Julia Lovell, Sophie Lewis, Arunava Sinha, Marcia Lynx Qualey and I took part in a discussion at Asian Review of Books on the nature of translation and the role of translators in bringing Asian literature to the English-speaking world. Here is an excerpt from the conversation:
Peter Gordon, editor: A work in translation is, obviously, not the same as a work in the original language. But what is it exactly that readers are actually reading when they read a translation?
Lucas Klein: First, what a translation is not: a genetic clone of some original. Many criticisms of translation—such as that translation is “impossible”—are based on impossibly narrow definitions of translation.
Peter Gordon, editor: When setting up the Man Asian Literary Prize, I included an additional award for the translator (if there was one) of the winning novel. This was not just a matter of acknowledging the translators’ contribution: the Prize was initially for as yet unpublished works, and I figured if anyone would know what interesting works were in the pipeline, it would be translators … Where do translators and translations fit in this “eco-system”?
Lucas Klein: The role of translators in that ecosystem can seem both very large and very small. If Faulkner was influenced by the Bible and the great nineteenth century Russian novelists, say, and in turn influenced Gabriel García Márquez and Mo Yan, then not only was Faulkner influenced by the King James translators, but also by Constance Garnett, who translated Tolstoy and Dostoevsky in the early twentieth century, as García Márquez and Mo Yan are influenced by the translators of Faulkner into Spanish and Chinese, while Howard Goldblatt is in turn influenced not only by Faulkner but by Gregory Rabassa and Edith Grossman—García Márquez’s main translators into English—in the formation of the literary style he has used to represent and recreate Mo Yan’s voice in English.
Mo Yan 莫言, winner of the 2012 Nobel Prize for Literature, continues to be a topic of conversation. Following yesterday’s posting of “A Westerner’s Reflection on Mo Yan,” here are three other links to the relationship between Mo Yan–and by extension, Chinese literature, if not China–and the world.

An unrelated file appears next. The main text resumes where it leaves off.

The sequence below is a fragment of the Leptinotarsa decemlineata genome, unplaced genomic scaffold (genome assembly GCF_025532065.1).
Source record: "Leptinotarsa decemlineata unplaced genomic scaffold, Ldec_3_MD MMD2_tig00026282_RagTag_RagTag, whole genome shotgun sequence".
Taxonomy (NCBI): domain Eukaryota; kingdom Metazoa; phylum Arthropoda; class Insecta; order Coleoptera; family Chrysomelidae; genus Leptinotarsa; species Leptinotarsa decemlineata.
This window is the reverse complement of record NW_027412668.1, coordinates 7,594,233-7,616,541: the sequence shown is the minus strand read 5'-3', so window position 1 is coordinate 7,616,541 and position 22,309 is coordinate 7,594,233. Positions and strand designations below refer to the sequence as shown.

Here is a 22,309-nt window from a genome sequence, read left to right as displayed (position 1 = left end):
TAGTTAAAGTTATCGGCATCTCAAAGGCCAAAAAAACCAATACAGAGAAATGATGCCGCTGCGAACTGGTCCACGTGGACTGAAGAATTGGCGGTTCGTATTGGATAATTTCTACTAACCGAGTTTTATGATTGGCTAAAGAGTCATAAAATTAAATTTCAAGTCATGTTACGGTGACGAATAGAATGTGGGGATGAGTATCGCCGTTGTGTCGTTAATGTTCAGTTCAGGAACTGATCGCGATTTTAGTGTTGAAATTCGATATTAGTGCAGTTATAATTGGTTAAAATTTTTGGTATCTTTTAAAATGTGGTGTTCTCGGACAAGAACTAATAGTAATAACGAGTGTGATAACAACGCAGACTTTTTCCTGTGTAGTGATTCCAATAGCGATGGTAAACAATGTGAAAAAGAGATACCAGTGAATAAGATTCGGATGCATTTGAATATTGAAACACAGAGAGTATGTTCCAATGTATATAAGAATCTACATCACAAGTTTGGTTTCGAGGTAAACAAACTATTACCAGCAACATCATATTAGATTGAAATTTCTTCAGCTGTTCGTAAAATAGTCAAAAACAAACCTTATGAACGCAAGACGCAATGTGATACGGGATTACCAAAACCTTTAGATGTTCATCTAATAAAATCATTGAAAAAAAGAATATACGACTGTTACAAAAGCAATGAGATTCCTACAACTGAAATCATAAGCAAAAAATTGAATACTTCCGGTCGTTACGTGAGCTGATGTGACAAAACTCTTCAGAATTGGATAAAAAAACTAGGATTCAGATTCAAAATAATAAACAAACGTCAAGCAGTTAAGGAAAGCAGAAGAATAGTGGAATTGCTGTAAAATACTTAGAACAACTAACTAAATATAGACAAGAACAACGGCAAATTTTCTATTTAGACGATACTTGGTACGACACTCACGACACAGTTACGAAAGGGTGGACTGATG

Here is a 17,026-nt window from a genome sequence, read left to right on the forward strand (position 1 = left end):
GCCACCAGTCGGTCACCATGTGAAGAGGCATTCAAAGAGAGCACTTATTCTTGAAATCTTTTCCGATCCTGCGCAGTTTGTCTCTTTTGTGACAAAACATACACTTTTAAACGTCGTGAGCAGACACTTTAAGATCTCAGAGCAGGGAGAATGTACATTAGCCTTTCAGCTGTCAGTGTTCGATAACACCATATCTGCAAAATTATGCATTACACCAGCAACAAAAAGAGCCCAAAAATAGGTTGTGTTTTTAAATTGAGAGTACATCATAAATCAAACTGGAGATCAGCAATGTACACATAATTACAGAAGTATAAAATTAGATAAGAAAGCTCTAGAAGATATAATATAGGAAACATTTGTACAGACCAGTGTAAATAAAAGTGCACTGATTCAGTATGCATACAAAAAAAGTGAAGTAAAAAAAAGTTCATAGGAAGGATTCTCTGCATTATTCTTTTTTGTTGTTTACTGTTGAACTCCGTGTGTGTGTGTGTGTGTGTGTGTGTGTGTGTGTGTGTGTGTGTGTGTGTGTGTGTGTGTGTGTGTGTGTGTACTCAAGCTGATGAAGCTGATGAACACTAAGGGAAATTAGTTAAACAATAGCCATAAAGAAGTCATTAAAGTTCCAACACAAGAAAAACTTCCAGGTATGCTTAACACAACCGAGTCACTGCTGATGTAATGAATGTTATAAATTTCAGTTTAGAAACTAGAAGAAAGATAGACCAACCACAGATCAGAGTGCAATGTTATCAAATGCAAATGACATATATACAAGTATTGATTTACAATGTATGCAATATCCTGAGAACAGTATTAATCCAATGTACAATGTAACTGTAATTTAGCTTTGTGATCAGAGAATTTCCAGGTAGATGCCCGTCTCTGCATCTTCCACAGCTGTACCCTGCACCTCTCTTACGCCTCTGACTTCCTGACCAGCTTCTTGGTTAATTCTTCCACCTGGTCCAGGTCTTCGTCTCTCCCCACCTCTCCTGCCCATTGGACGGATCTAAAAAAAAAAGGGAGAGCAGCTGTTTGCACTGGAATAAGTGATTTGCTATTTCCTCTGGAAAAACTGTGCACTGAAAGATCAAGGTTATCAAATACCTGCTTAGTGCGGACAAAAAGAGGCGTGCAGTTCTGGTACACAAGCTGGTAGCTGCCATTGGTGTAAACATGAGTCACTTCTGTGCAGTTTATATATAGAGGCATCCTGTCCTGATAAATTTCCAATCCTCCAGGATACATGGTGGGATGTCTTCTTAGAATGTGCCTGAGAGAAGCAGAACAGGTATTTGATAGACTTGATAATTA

Reflecting Liu’s own political turn after 1989, the editors of No Enemies, No Hatred have focused on his more engaged writings–those that led to his most recent prison sentence and that played a significant part in his winning the Nobel Prize–rather than on his literary criticism. Unsurprisingly, the events of spring 1989 loom large throughout the collection, for these protests and their aftermath would prove to be a turning point in Liu’s career and personal life. In the years preceding 1989, he had won notoriety in China primarily for his contrarian literary and cultural views: for excoriating Chinese creative writing of both the Maoist and post-Mao eras. “Shit, the Chinese are just hopeless,” he impishly declared, condemning the new avant-garde writing of the 1980s as stagnant, repetitive, and imitative. In America when the Tiananmen protests broke out, he vowed to “do” rather than “just talk,” and flew back to Beijing to become one of the movement’s leaders. His involvement in the demonstrations led to the loss of his Beijing teaching post, two jail sentences before his 2009 trial, and a publication ban in mainland China.
Despite being a translator herself, Lovell does not mention translation in her review. Nor does she discuss the poetry included in the volume, though she does mention, parenthetically, that “(Those interested primarily in Liu’s poetry can refer to a new parallel-text edition translated by Jeffrey Yang, entitled June Fourth Elegies.)” I would have been interested in seeing a review that could look at both books together, or at least describe the role of the poetry in assessing Liu’s writing–why, for instance, is it included in No Enemies, No Hatred at all?
Translator and scholar Julia Lovell has a long review in the UK-based Prospect magazine on the new crop of Chinese fiction translations on offer from Path Light and Chutzpah 天南, English-language journals published in China. She discusses only fiction and doesn’t mention poetry, but here’s a taste of her worthy piece:
Pathlight and Chutzpah try to favour younger authors, who have so far been relatively neglected both in China and in translation. For the past decade, the dominant form in literary Chinese fiction has been the realist historical novel set mainly in Maoist China, as penned by male authors born in the late 1950s or early 1960s (Life and Death are Wearing Me Out by Mo Yan, Su Tong’s The Boat to Redemption and others). These grand narratives have been preoccupied with the traumatic landmarks of Maoism: land reform, the Great Leap Forward, the Cultural Revolution, and so on. Both Chutzpah and Pathlight, by contrast, draw attention to novelists born between the late 1960s and 1980s. These generations of writers are broadly unified by a couple of shared literary characteristics: by a strongly individualistic, personal voice and by a determination to illuminate (often with wry humour or playful surrealism) the intense strangeness of the capitalist society that the Chinese Communist party is now building.
It’s an interesting list. I’m glad to see literature in translation so well represented. As a novelist, it makes sense that Mason would be so drawn to fiction, but I wonder what it would take for works of Chinese poetry to make it onto such a list. Certainly I think Xi Chuan can be helpful for readers looking to know more about China, though of course the instruction does not travel in direct lines.